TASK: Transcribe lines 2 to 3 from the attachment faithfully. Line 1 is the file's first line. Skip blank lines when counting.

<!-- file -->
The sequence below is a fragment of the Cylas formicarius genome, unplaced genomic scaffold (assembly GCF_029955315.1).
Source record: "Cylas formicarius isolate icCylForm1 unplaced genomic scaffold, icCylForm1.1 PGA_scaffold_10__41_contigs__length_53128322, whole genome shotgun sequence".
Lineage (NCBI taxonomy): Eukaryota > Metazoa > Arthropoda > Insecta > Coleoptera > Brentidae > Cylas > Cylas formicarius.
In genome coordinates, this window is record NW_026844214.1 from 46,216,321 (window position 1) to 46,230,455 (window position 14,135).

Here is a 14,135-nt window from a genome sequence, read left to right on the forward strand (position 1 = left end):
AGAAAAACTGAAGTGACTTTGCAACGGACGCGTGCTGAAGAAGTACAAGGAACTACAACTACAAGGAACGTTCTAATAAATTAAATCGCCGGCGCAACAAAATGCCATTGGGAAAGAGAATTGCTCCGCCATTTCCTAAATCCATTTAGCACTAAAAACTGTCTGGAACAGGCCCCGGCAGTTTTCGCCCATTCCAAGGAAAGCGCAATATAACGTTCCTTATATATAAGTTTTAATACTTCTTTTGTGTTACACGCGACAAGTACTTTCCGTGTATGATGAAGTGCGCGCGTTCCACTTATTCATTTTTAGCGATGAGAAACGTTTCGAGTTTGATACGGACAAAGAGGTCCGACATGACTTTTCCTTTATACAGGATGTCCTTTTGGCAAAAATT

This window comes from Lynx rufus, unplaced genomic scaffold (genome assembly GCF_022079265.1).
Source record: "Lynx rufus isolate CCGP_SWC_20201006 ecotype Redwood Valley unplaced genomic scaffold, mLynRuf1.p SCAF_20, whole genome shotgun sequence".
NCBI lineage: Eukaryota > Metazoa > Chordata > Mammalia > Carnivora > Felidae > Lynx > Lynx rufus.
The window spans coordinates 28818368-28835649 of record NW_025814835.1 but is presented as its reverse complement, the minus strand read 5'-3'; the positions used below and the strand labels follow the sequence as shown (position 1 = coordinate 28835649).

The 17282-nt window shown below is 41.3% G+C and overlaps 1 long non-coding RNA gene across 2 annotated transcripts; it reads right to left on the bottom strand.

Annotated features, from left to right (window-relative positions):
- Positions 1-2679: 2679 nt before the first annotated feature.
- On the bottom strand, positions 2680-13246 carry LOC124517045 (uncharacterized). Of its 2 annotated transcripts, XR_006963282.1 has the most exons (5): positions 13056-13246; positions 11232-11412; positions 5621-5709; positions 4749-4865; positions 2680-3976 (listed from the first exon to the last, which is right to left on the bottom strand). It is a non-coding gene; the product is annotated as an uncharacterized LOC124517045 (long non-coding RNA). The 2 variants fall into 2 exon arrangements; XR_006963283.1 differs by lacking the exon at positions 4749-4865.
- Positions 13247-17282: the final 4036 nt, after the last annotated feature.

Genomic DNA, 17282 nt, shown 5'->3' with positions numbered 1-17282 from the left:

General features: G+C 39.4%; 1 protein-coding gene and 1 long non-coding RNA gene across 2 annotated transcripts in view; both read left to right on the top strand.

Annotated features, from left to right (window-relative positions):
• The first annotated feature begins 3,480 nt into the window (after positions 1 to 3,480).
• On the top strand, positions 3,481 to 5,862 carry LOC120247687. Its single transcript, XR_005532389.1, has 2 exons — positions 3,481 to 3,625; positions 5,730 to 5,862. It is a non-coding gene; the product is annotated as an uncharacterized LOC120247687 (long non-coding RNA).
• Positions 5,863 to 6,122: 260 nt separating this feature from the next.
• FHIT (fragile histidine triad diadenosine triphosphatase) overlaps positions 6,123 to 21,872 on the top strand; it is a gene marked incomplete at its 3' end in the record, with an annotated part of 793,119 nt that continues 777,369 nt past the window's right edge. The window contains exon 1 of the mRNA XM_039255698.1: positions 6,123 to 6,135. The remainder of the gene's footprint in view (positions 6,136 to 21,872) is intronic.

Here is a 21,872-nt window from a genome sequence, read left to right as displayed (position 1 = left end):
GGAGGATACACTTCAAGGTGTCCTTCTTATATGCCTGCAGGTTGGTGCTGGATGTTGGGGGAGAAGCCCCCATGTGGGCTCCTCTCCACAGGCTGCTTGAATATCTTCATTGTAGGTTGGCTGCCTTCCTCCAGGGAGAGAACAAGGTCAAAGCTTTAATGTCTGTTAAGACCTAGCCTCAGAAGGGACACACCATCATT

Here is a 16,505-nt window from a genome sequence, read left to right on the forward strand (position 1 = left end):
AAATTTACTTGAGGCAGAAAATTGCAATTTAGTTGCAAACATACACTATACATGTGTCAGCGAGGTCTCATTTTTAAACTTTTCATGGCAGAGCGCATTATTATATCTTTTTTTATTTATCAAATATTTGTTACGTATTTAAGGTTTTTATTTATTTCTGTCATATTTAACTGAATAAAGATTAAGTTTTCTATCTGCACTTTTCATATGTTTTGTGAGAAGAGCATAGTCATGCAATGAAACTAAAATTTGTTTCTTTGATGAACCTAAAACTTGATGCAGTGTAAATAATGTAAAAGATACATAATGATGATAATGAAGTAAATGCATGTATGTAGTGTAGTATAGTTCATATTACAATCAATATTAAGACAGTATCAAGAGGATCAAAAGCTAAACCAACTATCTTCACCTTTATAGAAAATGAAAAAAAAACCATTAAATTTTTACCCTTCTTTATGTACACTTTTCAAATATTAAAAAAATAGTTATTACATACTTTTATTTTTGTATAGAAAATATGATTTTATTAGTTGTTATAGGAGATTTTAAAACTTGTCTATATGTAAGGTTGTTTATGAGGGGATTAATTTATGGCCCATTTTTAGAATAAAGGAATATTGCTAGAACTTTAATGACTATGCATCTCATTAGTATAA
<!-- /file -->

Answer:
Source record: "Cylas formicarius isolate icCylForm1 unplaced genomic scaffold, icCylForm1.1 PGA_scaffold_10__41_contigs__length_53128322, whole genome shotgun sequence".
Lineage (NCBI taxonomy): Eukaryota > Metazoa > Arthropoda > Insecta > Coleoptera > Brentidae > Cylas > Cylas formicarius.